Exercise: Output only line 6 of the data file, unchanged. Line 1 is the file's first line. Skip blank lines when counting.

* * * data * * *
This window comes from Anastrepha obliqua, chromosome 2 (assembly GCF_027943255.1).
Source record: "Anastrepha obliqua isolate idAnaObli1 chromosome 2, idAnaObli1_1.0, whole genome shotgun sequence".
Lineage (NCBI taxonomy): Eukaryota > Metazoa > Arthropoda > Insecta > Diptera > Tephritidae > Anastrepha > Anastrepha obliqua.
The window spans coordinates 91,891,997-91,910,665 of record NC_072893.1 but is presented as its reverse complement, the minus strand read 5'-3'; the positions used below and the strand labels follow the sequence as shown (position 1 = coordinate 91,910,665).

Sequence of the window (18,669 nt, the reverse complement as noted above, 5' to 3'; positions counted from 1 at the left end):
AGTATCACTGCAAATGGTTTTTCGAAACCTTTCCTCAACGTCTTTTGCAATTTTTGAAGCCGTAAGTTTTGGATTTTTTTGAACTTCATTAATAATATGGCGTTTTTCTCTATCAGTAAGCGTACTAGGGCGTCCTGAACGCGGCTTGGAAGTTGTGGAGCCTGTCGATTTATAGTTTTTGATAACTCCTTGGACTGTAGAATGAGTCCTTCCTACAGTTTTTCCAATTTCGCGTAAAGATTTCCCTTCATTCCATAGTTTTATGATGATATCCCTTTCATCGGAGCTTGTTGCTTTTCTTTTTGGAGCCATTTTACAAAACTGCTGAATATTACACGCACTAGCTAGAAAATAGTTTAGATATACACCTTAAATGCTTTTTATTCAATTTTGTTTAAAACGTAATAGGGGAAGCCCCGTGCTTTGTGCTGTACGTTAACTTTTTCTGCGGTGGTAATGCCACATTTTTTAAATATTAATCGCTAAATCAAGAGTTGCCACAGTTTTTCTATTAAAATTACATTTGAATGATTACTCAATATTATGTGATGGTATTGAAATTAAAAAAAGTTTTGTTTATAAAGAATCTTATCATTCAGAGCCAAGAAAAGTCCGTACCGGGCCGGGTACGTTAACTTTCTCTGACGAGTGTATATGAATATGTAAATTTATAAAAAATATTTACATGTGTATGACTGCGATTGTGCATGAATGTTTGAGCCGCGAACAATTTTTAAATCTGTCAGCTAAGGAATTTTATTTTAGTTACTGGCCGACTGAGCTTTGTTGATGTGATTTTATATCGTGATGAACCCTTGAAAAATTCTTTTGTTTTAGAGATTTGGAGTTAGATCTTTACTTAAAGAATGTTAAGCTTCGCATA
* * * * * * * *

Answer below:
AGTATCACTGCAAATGGTTTTTCGAAACCTTTCCTCAACGTCTTTTGCAATTTTTGAAGCCGTAAGTTTTGGATTTTTTTGAACTTCATTAATAATATGGCGTTTTTCTCTATCAGTAAGCGTACTAGGGCGTCCTGAACGCGGCTTGGAAGTTGTGGAGCCTGTCGATTTATAGTTTTTGATAACTCCTTGGACTGTAGAATGAGTCCTTCCTACAGTTTTTCCAATTTCGCGTAAAGATTTCCCTTCATTCCATAGTTTTATGATGATATCCCTTTCATCGGAGCTTGTTGCTTTTCTTTTTGGAGCCATTTTACAAAACTGCTGAATATTACACGCACTAGCTAGAAAATAGTTTAGATATACACCTTAAATGCTTTTTATTCAATTTTGTTTAAAACGTAATAGGGGAAGCCCCGTGCTTTGTGCTGTACGTTAACTTTTTCTGCGGTGGTAATGCCACATTTTTTAAATATTAATCGCTAAATCAAGAGTTGCCACAGTTTTTCTATTAAAATTACATTTGAATGATTACTCAATATTATGTGATGGTATTGAAATTAAAAAAAGTTTTGTTTATAAAGAATCTTATCATTCAGAGCCAAGAAAAGTCCGTACCGGGCCGGGTACGTTAACTTTCTCTGACGAGTGTATATGAATATGTAAATTTATAAAAAATATTTACATGTGTATGACTGCGATTGTGCATGAATGTTTGAGCCGCGAACAATTTTTAAATCTGTCAGCTAAGGAATTTTATTTTAGTTACTGGCCGACTGAGCTTTGTTGATGTGATTTTATATCGTGATGAACCCTTGAAAAATTCTTTTGTTTTAGAGATTTGGAGTTAGATCTTTACTTAAAGAATGTTAAGCTTCGCATA